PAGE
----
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Opioid Addiction in the LGBTQ Community

2 min read · 2 sections

Opioid Addiction in the LGBTQ CommunityOpioid addiction in the LGBTQ community affects thousands of people each year. The opioid epidemic is rampant across the United States and things are getting worse by the year.

Almost 400,000 people died from an opioid-related overdose between 1999 and 2017. In 2017, 47,600 (67.8%) of the 70,237 drug overdose deaths reported in the U.S. involved opioids. From 2016 to 2017, the overdose death rates involving a synthetic opioid increased by 45.2%.

Are Sexual Minorities Predisposed To Abuse Opioids?

The opioid epidemic continues to devastate communities across the U.S. to this day. And unfortunately, the LGBTQ community is no exception. According to statistics, those who belong to a sexual minority are more than twice as likely to abuse drugs compared to their heterosexual peers.

LGBTQ individuals face a number of challenges their heterosexual peers don’t. These challenges include:

  • Being stigmatized or discriminated against
  • Emotional abuse, bullying, hate crimes or ridicule
  • Rejection from family or friends
  • Self-hatred
  • Loss of employment

Braving high-stress environments on a day-to-day basis takes a toll, and members of the LGBTQ community turn to opioid drugs wrongly believing that taking pain killers might help them cope with their situation.

A survey conducted in 2015 showed that prescription drug misuse affects up to 12% of those who belong to sexual minorities. Vicodin, Percocet, Fentanyl, and OxyContin are commonly abused drugs.  

But opioid abuse is a risk factor for heroin use. Nearly 80% of heroin users reported using prescription opioids before turning to heroin.  

The Dangers Of Opioid Drugs

Opioids cause a powerful dopamine release in the pleasure centers of the brain. The dopamine sends a rush of euphoria throughout the body, which makes the user feel relaxed and happy.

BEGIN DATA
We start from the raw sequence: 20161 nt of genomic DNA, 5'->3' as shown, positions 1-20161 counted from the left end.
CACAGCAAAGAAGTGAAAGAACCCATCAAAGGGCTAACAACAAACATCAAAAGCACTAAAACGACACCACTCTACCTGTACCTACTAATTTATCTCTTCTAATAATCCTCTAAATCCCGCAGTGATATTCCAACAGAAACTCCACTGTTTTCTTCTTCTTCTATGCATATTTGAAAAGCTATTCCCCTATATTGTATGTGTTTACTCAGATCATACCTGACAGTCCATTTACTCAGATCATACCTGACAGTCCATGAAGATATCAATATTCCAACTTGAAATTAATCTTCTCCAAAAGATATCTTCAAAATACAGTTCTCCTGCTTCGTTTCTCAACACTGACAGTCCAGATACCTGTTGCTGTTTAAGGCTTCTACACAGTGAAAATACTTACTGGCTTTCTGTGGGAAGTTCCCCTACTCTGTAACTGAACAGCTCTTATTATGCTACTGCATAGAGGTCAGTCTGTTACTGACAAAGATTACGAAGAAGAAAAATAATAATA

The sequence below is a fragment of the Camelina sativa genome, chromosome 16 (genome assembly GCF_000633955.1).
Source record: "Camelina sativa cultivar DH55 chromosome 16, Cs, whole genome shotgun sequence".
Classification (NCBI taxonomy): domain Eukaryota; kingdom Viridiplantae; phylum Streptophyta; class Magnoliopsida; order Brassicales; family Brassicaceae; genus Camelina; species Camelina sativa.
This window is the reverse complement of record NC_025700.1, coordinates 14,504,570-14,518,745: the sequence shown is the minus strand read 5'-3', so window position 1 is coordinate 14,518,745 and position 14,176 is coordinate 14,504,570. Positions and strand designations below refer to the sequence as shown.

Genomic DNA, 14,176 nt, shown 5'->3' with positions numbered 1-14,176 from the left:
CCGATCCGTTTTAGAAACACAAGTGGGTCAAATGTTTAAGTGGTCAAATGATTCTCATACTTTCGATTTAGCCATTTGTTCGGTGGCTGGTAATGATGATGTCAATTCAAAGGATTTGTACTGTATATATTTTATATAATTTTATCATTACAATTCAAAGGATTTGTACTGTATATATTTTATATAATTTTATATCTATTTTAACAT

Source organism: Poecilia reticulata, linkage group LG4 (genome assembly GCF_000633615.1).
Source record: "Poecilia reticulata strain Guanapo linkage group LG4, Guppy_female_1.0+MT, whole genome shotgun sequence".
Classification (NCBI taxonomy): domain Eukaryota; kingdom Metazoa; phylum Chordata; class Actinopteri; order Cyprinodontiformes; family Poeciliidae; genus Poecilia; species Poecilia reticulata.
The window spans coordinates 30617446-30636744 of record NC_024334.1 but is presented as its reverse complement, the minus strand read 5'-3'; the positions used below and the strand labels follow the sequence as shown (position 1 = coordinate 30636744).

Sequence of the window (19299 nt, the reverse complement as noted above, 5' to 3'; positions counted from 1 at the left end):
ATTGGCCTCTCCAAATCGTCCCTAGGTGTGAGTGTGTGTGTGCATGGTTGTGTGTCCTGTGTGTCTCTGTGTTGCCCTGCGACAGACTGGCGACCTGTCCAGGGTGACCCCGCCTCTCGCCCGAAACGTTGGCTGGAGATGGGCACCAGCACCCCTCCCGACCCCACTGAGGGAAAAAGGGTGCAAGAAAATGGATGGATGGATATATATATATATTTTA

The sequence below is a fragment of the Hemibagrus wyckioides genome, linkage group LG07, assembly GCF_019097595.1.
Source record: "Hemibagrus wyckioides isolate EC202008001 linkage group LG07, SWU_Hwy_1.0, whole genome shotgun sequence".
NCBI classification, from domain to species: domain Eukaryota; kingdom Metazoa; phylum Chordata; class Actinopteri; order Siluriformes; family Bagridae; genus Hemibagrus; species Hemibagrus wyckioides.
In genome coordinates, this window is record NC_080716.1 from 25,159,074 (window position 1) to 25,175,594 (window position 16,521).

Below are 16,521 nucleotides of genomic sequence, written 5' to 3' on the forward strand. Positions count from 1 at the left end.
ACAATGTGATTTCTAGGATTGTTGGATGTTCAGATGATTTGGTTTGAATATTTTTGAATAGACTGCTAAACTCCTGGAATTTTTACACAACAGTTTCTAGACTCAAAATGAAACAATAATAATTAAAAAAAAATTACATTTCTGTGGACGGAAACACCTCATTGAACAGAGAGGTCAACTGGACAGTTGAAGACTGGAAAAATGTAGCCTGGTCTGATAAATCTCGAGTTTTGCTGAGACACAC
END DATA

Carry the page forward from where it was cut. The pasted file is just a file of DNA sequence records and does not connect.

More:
However, taking opioid drugs can also produce harmful effects such as:

  • Confusion
  • Nausea
  • Drowsiness
  • Constipation
  • Slowed breathing

Abusing opioids can slow breathing, which means less oxygen reaches the brain. The lack of oxygen in the brain can cause short- or long-term damage to the brain, and it can even lead to a coma or death.

What Can You Do About Opioid Abuse?

Opioid Addiction in the LGBTQ Community Medication-assisted therapy, combined with behavioral health interventions and counseling are treatment options that can help LGBTQ people with opioid use disorder.

Given the complex medical needs of the LGBTQ community, certain considerations should be addressed during the course of the treatment to ensure that the treatment doesn’t interfere with other forms of therapy the patient might follow, such as hormonal therapy or antiretroviral therapy.

Cognitive behavioral therapy has also improved the treatment outcomes of those suffering from trauma-based stress disorders.

If you or a loved one suffer from opioid abuse disorder, contact our admission navigators at (888) 679-9254. The specialists working in our rehab facilities will customize your addiction therapy and tailor it to your individual needs.

Call (888) 679-9254 to start living a rewarding life without opioid drugs today.  

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